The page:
Rosenthal: preventing atrocities a priority
‘The situation in Syria is a daily reminder that we were unable to prevent this tragedy. The global community simply has to do more to prevent crimes against humanity.’ This was foreign minister Uri Rosenthal’s message during a meeting on the Responsibility to Protect at the United Nations. The event, co-hosted by the Netherlands together with ministers from Botswana, Brazil and Denmark, was attended by the Deputy Secretary-General of the UN and 14 other ministers.
‘Preventing mass atrocities means the state taking responsibility to protect its citizens. And citizens need to be protected against the state. In the long term, good governance, human rights and equality before the law are essential for the prevention of genocide and other crimes. This has all been laid down in international conventions. We now need to encourage countries to sign and implement them,’ Mr Rosenthal said.
The international community is sometimes faced with situations of extreme violence, as recently happened in Libya and is now happening in Syria. ‘The international community needs to be much quicker to send a strong message. It is not a choice between doing nothing and military intervention. There are many alternatives, including mediation, sanctions, committees of inquiry and referral to the ICC. We need to make more effective use of these instruments, and ensure sufficient staffing levels,’ Mr Rosenthal added.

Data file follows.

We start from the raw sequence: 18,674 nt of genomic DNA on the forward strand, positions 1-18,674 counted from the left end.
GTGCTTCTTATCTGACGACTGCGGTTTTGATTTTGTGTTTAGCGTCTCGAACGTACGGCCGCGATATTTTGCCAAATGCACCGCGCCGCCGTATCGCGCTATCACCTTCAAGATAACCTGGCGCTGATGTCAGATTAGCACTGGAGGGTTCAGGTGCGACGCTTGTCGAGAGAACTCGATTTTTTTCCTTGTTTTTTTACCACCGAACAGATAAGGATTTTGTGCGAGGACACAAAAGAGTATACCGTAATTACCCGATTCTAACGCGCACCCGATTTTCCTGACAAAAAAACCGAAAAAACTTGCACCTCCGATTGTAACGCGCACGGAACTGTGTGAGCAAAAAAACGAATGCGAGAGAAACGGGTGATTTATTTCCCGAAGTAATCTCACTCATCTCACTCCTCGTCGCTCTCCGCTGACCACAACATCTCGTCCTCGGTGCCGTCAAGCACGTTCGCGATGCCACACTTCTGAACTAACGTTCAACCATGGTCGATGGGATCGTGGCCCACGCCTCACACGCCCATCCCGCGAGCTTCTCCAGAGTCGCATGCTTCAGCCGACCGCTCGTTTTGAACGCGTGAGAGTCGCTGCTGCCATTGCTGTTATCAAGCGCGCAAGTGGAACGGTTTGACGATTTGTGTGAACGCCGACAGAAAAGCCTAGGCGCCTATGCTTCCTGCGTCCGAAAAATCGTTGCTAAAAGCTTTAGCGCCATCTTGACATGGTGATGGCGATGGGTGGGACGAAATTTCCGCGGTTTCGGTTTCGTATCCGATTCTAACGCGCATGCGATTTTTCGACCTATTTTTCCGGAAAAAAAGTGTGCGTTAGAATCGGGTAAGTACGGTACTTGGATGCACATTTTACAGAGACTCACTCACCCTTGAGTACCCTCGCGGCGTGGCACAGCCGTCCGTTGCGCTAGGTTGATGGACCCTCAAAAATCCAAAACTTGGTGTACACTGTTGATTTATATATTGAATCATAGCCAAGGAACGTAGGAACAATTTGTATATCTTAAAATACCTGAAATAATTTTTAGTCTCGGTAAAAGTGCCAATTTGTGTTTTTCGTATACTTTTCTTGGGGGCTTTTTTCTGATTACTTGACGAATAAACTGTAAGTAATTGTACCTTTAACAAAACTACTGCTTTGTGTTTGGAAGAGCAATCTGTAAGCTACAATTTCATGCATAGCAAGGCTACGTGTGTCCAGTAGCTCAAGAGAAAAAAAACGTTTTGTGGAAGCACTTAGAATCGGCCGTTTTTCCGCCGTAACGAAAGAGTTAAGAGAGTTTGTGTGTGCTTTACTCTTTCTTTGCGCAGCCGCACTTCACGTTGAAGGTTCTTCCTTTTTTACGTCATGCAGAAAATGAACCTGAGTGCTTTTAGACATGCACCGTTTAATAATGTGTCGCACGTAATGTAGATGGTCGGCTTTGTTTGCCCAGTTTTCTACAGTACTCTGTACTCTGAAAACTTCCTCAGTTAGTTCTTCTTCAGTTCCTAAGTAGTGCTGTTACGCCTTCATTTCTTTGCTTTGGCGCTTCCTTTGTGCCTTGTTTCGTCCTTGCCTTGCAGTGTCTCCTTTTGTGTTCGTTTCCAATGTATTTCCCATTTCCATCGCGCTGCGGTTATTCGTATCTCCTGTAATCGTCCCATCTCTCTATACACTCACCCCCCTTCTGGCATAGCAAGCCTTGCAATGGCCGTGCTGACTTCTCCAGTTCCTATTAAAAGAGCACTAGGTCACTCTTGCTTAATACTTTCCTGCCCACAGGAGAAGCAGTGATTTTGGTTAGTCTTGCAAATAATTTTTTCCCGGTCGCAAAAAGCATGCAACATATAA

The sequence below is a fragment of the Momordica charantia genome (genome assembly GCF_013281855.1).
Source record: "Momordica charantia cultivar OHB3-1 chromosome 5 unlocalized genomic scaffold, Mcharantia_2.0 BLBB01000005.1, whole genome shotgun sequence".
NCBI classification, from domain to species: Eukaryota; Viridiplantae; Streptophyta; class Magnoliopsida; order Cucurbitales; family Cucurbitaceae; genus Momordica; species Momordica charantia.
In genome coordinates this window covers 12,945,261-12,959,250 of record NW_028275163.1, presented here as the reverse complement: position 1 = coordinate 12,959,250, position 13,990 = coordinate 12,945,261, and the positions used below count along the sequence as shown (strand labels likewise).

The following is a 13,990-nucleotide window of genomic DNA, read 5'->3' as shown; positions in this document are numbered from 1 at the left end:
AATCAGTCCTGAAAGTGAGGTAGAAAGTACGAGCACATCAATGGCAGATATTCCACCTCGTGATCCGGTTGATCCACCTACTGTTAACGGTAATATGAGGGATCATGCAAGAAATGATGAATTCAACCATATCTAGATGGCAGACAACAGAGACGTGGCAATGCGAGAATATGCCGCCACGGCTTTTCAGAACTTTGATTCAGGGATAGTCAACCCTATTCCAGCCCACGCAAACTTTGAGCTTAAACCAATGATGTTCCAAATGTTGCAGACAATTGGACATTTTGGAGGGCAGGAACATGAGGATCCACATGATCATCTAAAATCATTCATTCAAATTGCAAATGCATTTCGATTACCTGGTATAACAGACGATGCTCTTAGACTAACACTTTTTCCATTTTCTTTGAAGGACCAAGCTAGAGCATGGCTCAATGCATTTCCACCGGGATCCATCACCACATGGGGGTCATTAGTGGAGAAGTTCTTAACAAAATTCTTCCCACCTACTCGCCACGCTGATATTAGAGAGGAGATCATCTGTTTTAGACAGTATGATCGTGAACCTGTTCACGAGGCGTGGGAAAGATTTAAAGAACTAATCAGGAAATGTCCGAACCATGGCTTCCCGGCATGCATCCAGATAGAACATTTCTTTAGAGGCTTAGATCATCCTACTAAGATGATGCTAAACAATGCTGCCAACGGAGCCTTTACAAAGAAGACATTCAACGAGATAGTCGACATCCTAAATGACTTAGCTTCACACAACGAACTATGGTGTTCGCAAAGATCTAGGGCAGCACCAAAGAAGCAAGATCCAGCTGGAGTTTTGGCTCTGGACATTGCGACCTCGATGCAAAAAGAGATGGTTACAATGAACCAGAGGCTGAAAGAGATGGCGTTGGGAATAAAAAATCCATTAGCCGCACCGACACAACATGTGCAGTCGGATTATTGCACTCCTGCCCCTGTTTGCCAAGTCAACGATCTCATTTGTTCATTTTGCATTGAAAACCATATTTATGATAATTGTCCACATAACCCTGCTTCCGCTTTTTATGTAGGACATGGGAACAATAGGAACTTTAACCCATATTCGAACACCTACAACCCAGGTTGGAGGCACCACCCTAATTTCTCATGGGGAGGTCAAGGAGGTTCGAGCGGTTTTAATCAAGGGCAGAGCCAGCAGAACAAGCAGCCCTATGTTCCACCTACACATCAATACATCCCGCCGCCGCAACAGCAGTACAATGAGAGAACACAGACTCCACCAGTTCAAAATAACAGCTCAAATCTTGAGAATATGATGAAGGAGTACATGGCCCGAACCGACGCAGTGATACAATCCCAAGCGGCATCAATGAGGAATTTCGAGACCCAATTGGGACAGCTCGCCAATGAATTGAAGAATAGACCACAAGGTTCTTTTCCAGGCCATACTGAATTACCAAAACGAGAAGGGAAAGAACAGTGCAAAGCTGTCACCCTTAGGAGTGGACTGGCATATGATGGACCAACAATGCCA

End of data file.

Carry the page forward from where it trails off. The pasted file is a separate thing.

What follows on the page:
Mr Rosenthal believes that trying the perpetrators of crimes against humanity in their own country or in The Hague is an important part of preventing such crimes in the future. The Responsibility to Protect both begins and ends with stopping impunity. ‘The world has to make it clear that it will not tolerate atrocities such as those taking place in Syria.’